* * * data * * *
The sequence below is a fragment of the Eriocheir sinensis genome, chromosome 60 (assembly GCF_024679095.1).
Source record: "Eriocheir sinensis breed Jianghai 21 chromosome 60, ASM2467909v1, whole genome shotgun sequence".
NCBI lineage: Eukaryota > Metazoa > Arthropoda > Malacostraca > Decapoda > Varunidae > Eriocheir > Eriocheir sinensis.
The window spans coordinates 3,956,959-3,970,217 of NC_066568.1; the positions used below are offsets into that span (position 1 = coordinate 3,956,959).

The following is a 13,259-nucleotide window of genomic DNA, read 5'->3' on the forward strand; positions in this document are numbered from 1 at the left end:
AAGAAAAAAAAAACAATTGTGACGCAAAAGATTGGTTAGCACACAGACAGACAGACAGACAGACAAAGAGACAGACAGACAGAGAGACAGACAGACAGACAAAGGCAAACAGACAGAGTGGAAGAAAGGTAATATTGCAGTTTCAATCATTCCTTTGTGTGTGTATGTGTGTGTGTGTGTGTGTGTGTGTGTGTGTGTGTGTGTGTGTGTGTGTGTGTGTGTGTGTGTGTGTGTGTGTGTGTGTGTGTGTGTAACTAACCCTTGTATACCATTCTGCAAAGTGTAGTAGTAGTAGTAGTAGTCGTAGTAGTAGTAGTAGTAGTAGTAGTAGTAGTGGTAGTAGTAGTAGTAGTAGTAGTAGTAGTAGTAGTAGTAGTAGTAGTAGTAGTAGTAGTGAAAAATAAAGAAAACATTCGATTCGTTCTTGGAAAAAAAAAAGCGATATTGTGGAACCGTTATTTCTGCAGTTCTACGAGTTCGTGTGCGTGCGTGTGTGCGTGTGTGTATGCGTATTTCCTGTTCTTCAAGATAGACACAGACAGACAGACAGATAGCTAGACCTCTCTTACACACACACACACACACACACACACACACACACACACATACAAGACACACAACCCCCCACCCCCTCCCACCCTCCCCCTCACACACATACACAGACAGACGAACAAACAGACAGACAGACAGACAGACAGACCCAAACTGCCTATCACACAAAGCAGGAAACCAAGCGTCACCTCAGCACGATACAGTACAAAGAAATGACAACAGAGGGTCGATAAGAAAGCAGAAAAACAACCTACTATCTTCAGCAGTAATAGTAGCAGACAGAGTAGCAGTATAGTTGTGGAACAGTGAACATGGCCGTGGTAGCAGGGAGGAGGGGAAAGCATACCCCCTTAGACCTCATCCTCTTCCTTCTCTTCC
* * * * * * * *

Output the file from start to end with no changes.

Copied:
The sequence below is a fragment of the Eriocheir sinensis genome, chromosome 60 (assembly GCF_024679095.1).
Source record: "Eriocheir sinensis breed Jianghai 21 chromosome 60, ASM2467909v1, whole genome shotgun sequence".
NCBI lineage: Eukaryota > Metazoa > Arthropoda > Malacostraca > Decapoda > Varunidae > Eriocheir > Eriocheir sinensis.
The window spans coordinates 3,956,959-3,970,217 of NC_066568.1; the positions used below are offsets into that span (position 1 = coordinate 3,956,959).

The following is a 13,259-nucleotide window of genomic DNA, read 5'->3' on the forward strand; positions in this document are numbered from 1 at the left end:
AAGAAAAAAAAAACAATTGTGACGCAAAAGATTGGTTAGCACACAGACAGACAGACAGACAGACAAAGAGACAGACAGACAGAGAGACAGACAGACAGACAAAGGCAAACAGACAGAGTGGAAGAAAGGTAATATTGCAGTTTCAATCATTCCTTTGTGTGTGTATGTGTGTGTGTGTGTGTGTGTGTGTGTGTGTGTGTGTGTGTGTGTGTGTGTGTGTGTGTGTGTGTGTGTGTGTGTGTGTGTGTGTGTAACTAACCCTTGTATACCATTCTGCAAAGTGTAGTAGTAGTAGTAGTAGTCGTAGTAGTAGTAGTAGTAGTAGTAGTAGTAGTGGTAGTAGTAGTAGTAGTAGTAGTAGTAGTAGTAGTAGTAGTAGTAGTAGTAGTAGTAGTGAAAAATAAAGAAAACATTCGATTCGTTCTTGGAAAAAAAAAAGCGATATTGTGGAACCGTTATTTCTGCAGTTCTACGAGTTCGTGTGCGTGCGTGTGTGCGTGTGTGTATGCGTATTTCCTGTTCTTCAAGATAGACACAGACAGACAGACAGATAGCTAGACCTCTCTTACACACACACACACACACACACACACACACACACACACATACAAGACACACAACCCCCCACCCCCTCCCACCCTCCCCCTCACACACATACACAGACAGACGAACAAACAGACAGACAGACAGACAGACAGACCCAAACTGCCTATCACACAAAGCAGGAAACCAAGCGTCACCTCAGCACGATACAGTACAAAGAAATGACAACAGAGGGTCGATAAGAAAGCAGAAAAACAACCTACTATCTTCAGCAGTAATAGTAGCAGACAGAGTAGCAGTATAGTTGTGGAACAGTGAACATGGCCGTGGTAGCAGGGAGGAGGGGAAAGCATACCCCCTTAGACCTCATCCTCTTCCTTCTCTTCC